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Electric violinist to jazz up the square
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Citizens of Newton County will soon be able to groove to the music when electric violinist Ken Ford plays on the Covington Square Friday, Sept. 28.

"I bring a lot of energy at my shows," Ford said. "I run across the stage and around the stage and through the audience. I'm an entertainer. I'm like Usher on the violin."

The free event is presented by the Arts Association in Newton County and will begin at 7 p.m.

"When we program our events, we try to cover as many genres as possible, and we had not had a jazz performance in a while," said Buncie Lanners, executive director of the Arts Association.

Once the Arts Association had decided on a genre, the only obstacle became finding a performer.

"I was asking people about different artists when Eric Lee, pastor of the Springfield Baptist Church, recommended Ken Ford," Lanners said. "He's from Atlanta and has a good fan base in the area, so I thought it was prefect."

While Ford may be grouped in the jazz genre, he considers his music more a blend of modern styles.

"Kind of R&B, hip-hop instrumental," Ford said. "Something you can get up and dance in the isle to."

The Arts Association had been discussing holding a concert outside for a while, Lanners said, which led to the location of Ford's concert. Thanks to sponsorship from several local business, the event will be presented free of charge.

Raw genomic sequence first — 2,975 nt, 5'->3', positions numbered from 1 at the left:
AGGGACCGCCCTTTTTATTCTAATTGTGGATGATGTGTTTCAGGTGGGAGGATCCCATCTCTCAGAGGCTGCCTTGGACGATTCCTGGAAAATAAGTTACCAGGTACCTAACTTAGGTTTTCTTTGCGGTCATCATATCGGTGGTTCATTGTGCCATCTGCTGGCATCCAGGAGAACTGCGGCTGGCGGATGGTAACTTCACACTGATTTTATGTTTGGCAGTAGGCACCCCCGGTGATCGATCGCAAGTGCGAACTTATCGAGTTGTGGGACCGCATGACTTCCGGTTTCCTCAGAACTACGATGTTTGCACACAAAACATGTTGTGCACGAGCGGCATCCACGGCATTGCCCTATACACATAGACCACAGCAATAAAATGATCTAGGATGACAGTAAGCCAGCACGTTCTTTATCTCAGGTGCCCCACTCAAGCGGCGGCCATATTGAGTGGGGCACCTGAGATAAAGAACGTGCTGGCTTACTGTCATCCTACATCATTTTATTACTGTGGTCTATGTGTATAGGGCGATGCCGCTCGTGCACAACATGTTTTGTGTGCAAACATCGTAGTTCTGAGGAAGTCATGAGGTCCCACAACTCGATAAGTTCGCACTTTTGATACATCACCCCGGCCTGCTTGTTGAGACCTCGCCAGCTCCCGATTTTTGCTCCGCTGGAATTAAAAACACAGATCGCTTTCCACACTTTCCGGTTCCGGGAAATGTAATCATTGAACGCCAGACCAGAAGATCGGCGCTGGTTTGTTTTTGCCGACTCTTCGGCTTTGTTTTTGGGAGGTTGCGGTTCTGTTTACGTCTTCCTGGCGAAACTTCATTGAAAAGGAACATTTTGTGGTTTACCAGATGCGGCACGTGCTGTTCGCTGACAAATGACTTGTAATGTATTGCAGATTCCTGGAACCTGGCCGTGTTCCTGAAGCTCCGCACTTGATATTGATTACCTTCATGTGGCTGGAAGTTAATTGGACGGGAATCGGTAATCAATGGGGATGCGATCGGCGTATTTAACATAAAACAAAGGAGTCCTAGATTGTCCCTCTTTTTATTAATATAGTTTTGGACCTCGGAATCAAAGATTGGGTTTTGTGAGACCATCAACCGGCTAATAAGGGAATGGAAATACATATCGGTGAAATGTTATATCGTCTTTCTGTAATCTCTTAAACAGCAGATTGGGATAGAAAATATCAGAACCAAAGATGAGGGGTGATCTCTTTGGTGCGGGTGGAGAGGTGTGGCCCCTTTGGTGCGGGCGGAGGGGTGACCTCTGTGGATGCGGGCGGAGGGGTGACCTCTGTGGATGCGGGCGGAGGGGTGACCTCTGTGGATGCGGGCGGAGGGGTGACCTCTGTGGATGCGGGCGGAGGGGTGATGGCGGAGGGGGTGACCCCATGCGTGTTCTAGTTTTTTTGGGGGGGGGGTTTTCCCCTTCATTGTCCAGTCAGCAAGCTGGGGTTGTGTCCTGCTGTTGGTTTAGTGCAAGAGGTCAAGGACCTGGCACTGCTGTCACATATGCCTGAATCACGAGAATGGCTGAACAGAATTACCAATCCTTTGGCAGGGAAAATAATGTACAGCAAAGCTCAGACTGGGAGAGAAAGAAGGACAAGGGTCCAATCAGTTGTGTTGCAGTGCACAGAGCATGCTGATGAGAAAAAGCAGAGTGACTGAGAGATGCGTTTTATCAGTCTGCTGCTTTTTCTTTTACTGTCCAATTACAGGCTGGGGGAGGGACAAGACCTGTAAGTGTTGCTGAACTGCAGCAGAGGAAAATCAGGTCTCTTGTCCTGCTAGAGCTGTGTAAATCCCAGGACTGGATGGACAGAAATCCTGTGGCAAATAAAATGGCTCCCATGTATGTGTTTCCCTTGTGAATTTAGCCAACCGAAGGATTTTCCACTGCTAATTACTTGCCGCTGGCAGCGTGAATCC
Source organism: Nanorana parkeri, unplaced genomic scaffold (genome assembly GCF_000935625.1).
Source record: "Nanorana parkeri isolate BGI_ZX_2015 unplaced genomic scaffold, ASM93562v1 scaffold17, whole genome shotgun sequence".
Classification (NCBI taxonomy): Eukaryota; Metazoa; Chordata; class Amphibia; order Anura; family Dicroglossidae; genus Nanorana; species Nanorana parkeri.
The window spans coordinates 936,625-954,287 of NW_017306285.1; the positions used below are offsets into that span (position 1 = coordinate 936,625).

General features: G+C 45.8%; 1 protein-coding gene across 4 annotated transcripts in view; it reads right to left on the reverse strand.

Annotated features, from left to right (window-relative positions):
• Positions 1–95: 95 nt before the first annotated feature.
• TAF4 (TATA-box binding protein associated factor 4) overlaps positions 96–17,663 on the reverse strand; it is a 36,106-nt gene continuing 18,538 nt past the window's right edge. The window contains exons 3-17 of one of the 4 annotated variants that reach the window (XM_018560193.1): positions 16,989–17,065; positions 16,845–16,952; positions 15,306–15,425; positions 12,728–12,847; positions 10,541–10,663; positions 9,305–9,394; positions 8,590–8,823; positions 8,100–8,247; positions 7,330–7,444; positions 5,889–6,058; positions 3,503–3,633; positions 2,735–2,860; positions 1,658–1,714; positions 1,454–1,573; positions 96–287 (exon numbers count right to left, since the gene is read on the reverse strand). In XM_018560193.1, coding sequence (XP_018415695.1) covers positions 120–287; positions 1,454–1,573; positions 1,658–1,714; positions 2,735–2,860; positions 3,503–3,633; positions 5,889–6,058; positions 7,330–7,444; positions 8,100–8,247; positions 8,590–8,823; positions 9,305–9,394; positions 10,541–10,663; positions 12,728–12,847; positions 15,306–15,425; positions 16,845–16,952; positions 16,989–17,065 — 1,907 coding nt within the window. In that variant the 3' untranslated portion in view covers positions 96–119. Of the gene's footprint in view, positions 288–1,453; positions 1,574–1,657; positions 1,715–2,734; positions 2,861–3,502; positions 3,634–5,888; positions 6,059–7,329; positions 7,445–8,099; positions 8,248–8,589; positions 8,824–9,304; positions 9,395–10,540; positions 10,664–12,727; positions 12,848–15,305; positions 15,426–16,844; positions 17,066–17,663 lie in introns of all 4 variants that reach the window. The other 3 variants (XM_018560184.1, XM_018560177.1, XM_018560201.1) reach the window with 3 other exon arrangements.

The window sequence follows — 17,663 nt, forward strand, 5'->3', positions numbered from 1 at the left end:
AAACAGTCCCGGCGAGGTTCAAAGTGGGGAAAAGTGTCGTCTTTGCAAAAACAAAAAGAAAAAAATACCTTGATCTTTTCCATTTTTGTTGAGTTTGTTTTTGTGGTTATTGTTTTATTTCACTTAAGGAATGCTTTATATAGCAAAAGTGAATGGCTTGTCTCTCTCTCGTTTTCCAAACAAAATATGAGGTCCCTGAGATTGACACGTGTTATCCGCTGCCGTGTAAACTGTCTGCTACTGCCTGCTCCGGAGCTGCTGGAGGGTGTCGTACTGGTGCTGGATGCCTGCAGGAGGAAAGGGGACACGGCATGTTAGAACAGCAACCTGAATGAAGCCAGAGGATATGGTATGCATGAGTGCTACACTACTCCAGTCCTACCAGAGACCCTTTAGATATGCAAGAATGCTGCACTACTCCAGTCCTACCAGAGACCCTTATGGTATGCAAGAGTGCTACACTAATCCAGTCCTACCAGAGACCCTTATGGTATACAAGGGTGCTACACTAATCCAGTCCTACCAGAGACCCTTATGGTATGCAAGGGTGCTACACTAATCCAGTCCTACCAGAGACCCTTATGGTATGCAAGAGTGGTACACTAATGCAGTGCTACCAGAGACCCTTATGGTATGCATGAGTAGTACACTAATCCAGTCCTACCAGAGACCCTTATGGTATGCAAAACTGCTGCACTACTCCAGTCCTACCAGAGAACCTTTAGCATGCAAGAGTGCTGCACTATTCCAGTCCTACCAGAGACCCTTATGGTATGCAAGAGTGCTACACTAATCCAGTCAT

"It's a wonderful way to provide a service to the community," Lanners said.

Ford has played the violin since he was 9 years old and was a founding member of the DeKalb Youth Pop Orchestra. He moved on to play with the DeKalb Symphony Orchestra and the African American Philharmonic Orchestra, where he played with Barry White.

Despite his classical training, Ford's true passion was contemporary jazz. About 10 years ago, he decided to quit his job as a computer program and work on his music fulltime.

"That was when I committed myself to becoming the best violinist I could be," Ford said.

To achieve that goal, Ford played every event he could book in the years to follow and made a decent living with his craft, but he still had his doubts about future success.

"Not until I let my doubts go and realize this is obviously what I was supposed to be doing did I truly find success," Ford said.

Ford can now pick and choose when and where he plays. In the past, Ford has played with Wyclef Jean on "VH-1 Storytellers." The pair performed an acapella duet of "'til November" from Wyclef's album "The Carnival." Ford also performed a tribute to Stevie Wonder just before a performance by the living legend himself at the home of baseball great Hank Aaron. Ford has also released two solo albums, "Burnt Toast" and "Chevelle Lane."

For more information about Ford, visit For more information about the concert and other Arts Association events, please visit